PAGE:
Built in 2007, Pringle Creek in Salem, Oregon, was conceived as a 32-acre eco-friendly community. Its building designs, landscaping, energy systems, and stormwater control scheme rely on roads and parking lots made of porous asphalt pavement. Porous asphalt filters and stores stormwater. This process allows it to percolate back into the ground rather than add to the drainage system load that flows into creeks and rivers.
The system worked well initially, but no one knew how it would perform in severe weather conditions. When a severe storm flooded roads and rivers all over the Salem area in January of 2012, Pringle Creek community experienced nothing more than a puddle or two.
The community’s green stormwater system had protected the environment and saved residents from potentially millions of dollars of storm damage.
Installation of porous asphalt
Porous asphalt pavement does not require proprietary ingredients and does not require special paving equipment. General paving contractors typically have the necessary equipment to install porous asphalt.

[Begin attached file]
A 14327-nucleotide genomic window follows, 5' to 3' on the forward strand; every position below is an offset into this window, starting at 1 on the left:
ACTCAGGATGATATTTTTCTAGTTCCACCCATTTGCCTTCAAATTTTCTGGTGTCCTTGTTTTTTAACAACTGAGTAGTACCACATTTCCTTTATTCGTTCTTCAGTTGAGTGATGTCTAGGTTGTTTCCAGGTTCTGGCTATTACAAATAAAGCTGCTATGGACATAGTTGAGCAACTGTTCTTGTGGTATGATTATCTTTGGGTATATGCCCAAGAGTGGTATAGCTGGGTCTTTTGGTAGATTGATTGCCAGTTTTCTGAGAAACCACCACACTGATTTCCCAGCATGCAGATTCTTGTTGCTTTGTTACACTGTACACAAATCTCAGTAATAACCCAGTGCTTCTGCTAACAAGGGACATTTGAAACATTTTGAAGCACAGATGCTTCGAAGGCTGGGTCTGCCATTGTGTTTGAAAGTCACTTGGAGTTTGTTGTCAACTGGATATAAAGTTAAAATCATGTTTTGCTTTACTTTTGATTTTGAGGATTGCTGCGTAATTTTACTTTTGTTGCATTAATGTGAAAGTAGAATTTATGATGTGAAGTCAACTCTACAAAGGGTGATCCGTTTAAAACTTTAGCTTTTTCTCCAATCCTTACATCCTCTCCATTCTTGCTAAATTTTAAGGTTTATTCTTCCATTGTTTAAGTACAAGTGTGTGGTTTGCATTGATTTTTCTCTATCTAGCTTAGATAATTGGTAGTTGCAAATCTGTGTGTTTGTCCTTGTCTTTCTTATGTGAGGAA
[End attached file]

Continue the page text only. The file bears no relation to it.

Porous asphalt pavements can be installed as a whole or in part alongside of traditional impervious asphalt pavements.
The design for application of porous asphalt consists of at least four layers:
A two to four-inch layer of asphalt.
Porous asphalt consists of bituminous asphalt, which has been screened and the fines reduced. Void space is created to make it permeable to water. The void space of porous asphalt is approximately 16%, instead of the 2 to 3 percent in a traditional asphalt mix. Porous asphalt provides for some pretreatment of runoff.
A 1 to 2-inch filter layer of half-inch crushed aggregate.
Crushed aggregate filter layer aids with pollutant removal and provides stability for the stone reservoir layer during the application of pavement.
A 12-inch minimum reservoir layer of 1 to 3-inch aggregate.
Treated water runoff is stored in the reservoir bed, a highly permeable layer of open-graded clean-washed aggregate with at least 40% void space.
A layer of geotextile material.
A Nonwoven geotextile material between the reservoir bed and un-compacted subsoil helps prevent migration of fines into the stone reservoir, which could clog the system.
Maintenance requirements of Porous Asphalt
The primary incentive for using permeable pavement is to add a hydrological benefit to a roadway or site design. Recent developments in stormwater ordinances across the country have begun to require more significant onsite stormwater infiltration and detention.